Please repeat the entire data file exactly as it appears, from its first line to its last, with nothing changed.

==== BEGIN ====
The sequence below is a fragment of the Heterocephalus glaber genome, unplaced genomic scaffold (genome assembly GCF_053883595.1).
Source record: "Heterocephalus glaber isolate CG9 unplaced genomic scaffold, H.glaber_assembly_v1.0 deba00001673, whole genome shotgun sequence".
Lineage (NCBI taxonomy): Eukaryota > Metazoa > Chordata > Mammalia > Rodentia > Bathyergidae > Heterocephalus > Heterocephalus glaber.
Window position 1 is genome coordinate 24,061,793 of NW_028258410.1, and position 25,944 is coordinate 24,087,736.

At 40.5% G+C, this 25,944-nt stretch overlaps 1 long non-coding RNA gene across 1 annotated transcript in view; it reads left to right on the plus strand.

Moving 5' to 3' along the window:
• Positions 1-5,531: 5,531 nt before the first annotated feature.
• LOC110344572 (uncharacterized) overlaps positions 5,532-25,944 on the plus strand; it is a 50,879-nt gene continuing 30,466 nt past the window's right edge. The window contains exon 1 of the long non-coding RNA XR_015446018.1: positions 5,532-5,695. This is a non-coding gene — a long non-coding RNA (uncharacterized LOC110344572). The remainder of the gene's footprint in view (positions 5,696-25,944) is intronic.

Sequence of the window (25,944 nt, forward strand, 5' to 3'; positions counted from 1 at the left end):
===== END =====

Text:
The sequence below is a fragment of the Heterocephalus glaber genome, unplaced genomic scaffold (genome assembly GCF_053883595.1).
Source record: "Heterocephalus glaber isolate CG9 unplaced genomic scaffold, H.glaber_assembly_v1.0 deba00001673, whole genome shotgun sequence".
Lineage (NCBI taxonomy): Eukaryota > Metazoa > Chordata > Mammalia > Rodentia > Bathyergidae > Heterocephalus > Heterocephalus glaber.
Window position 1 is genome coordinate 24,061,793 of NW_028258410.1, and position 25,944 is coordinate 24,087,736.

At 40.5% G+C, this 25,944-nt stretch overlaps 1 long non-coding RNA gene across 1 annotated transcript in view; it reads left to right on the plus strand.

Moving 5' to 3' along the window:
• Positions 1-5,531: 5,531 nt before the first annotated feature.
• LOC110344572 (uncharacterized) overlaps positions 5,532-25,944 on the plus strand; it is a 50,879-nt gene continuing 30,466 nt past the window's right edge. The window contains exon 1 of the long non-coding RNA XR_015446018.1: positions 5,532-5,695. This is a non-coding gene — a long non-coding RNA (uncharacterized LOC110344572). The remainder of the gene's footprint in view (positions 5,696-25,944) is intronic.

Sequence of the window (25,944 nt, forward strand, 5' to 3'; positions counted from 1 at the left end):